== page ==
Vinyl Music Blast from Past

Garrett Neese/Daily Mining Gazette The new location for The Vinyl Truth is three times as large, creating space for a larger selection and audio equipment. The record shop moved across the street to the former Book World building earlier this month.

HOUGHTON — After a year of vacancy, a former bookstore is housing another medium — this one a format left for dead but experiencing a revival.

After two years in a room in the Lode Theater, The Vinyl Truth has moved across the street to the former Book World location.

The move triples the square footage for the record store, said Chuck Bailey, who co-owns the shop along with Darryl Nicholas of the Nicholas Insurance Agency, also in the Lode. Bailey owns U.P. Financial, another business in the former theater that needs additional office space. An auditorium in the Lode hosts live entertainment.

“Between all those things, we were in a space crunch, which sounds strange with a building that’s 20,000 square feet, but that’s where we were,” Bailey said.

Moving also helps the shop’s visibility, Bailey said. Many people hadn’t known where to find the shop, which was tucked away down a hallway and indicated by a sign on the pavement outside.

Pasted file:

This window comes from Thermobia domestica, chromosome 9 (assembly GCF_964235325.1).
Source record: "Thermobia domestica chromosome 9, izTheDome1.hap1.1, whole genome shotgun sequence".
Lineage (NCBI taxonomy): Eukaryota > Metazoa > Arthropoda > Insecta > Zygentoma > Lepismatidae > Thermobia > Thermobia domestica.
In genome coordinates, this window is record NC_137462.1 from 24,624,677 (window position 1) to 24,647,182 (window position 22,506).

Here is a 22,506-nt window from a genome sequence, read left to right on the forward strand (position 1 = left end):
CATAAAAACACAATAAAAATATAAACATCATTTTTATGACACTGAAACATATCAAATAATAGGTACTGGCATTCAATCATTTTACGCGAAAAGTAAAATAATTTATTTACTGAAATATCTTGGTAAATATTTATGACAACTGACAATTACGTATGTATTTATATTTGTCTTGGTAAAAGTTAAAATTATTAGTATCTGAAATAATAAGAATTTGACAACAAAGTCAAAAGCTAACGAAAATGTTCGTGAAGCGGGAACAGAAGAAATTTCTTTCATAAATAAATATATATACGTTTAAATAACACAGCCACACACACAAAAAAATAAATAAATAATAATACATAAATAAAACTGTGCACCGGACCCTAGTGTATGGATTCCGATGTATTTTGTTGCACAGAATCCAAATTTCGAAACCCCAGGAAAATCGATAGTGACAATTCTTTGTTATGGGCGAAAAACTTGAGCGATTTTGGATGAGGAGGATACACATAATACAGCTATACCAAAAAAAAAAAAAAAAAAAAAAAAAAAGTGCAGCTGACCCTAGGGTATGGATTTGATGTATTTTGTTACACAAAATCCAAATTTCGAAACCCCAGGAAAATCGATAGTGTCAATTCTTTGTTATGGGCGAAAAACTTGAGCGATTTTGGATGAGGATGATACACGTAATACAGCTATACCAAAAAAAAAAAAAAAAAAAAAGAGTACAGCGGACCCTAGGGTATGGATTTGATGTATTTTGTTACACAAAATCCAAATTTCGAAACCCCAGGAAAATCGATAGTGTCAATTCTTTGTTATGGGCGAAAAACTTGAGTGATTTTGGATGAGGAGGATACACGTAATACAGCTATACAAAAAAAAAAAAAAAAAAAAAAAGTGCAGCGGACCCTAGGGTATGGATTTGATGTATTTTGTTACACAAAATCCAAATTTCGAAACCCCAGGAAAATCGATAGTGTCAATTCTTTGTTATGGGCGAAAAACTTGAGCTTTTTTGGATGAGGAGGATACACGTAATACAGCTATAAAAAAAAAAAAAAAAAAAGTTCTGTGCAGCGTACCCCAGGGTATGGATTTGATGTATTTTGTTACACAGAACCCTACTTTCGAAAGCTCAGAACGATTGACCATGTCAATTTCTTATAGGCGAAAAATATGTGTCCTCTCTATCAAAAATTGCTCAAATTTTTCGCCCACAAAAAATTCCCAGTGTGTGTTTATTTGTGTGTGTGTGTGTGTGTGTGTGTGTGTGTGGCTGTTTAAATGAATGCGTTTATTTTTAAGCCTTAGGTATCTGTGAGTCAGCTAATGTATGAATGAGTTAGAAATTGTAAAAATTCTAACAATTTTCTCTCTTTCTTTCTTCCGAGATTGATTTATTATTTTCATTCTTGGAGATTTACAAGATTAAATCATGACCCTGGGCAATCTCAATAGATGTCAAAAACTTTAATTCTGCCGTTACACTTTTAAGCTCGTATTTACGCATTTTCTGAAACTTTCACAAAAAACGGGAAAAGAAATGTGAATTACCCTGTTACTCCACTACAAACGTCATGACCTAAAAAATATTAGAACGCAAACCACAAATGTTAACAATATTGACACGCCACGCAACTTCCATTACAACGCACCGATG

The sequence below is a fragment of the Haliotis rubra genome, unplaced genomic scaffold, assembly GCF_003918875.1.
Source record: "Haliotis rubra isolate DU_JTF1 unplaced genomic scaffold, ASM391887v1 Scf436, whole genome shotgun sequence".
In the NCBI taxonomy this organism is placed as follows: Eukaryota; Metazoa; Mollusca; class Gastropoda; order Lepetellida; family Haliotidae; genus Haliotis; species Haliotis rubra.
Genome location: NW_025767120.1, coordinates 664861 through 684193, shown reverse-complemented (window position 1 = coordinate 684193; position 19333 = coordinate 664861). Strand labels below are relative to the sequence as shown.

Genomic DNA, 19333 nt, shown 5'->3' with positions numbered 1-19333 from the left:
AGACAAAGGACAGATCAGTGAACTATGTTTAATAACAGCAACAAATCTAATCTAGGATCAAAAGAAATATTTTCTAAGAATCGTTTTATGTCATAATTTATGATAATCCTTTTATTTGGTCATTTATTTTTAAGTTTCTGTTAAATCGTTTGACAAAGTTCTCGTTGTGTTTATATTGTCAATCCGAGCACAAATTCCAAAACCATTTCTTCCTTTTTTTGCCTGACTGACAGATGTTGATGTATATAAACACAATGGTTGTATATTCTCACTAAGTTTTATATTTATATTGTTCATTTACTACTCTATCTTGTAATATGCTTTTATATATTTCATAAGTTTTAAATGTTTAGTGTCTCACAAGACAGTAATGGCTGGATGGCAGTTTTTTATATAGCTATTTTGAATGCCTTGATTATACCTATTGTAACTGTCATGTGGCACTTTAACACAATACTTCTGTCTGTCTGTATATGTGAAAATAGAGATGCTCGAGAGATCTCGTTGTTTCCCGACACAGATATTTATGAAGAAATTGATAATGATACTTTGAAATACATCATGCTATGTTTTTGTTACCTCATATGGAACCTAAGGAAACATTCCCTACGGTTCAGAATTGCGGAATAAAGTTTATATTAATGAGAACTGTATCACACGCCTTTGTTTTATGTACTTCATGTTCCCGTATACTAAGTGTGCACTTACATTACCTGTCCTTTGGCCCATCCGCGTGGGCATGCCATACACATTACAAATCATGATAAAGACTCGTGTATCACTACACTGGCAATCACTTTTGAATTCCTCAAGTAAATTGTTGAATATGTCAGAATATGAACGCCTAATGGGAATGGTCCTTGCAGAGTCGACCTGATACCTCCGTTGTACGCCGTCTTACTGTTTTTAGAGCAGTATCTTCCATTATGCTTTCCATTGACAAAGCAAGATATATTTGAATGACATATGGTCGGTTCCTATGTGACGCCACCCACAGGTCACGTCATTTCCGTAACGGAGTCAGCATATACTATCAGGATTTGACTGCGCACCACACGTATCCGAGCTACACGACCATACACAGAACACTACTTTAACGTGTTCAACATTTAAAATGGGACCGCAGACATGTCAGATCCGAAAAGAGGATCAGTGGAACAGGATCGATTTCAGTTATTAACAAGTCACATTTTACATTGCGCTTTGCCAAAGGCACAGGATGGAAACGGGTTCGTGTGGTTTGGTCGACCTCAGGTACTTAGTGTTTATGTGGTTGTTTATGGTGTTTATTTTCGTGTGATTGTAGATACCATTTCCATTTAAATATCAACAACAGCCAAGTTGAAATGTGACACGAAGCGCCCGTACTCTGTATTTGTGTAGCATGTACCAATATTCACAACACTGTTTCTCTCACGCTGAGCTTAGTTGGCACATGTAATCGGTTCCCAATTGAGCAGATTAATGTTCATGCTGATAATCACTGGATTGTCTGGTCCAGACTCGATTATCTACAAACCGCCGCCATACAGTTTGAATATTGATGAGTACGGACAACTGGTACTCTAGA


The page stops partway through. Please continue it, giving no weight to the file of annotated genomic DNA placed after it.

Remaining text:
“We’ve got a lot more foot traffic now that we’ve got a storefront instead of being buried in the other building,” said employee Jay Crowley.

With more space, the shop is adding sound equipment, both vintage and contemporary used equipment. It will bring it a few different brands, especially turntables and headphones, Bailey said.

They’re also looking at other things to put in the space. Black plastic covers part of the shop, where some minor structural work is being done. The apartments upstairs are being remodeled, and will be available for rent in about a year, Bailey said.

The shop buys used records, but also stocks a substantial amount of new releases, whether reissues or current bands.

“We don’t make a lot on it, but for me it’s important to have,” he said.

It’s been expanding hours unofficially, though they’re still being fine-tuned, Bailey said.

An affiliation with a vinyl store in the Milwaukee area helps keep the shop well-stocked, Bailey said. He makes a trip down once or twice a month to dig in the crates.

“A lot of times you’ll go into a used record store in the U.P. and there’s not a lot of desirable inventory,” he said. “That’s our goal, to make sure we’re keeping an inventory that’s really cool.”

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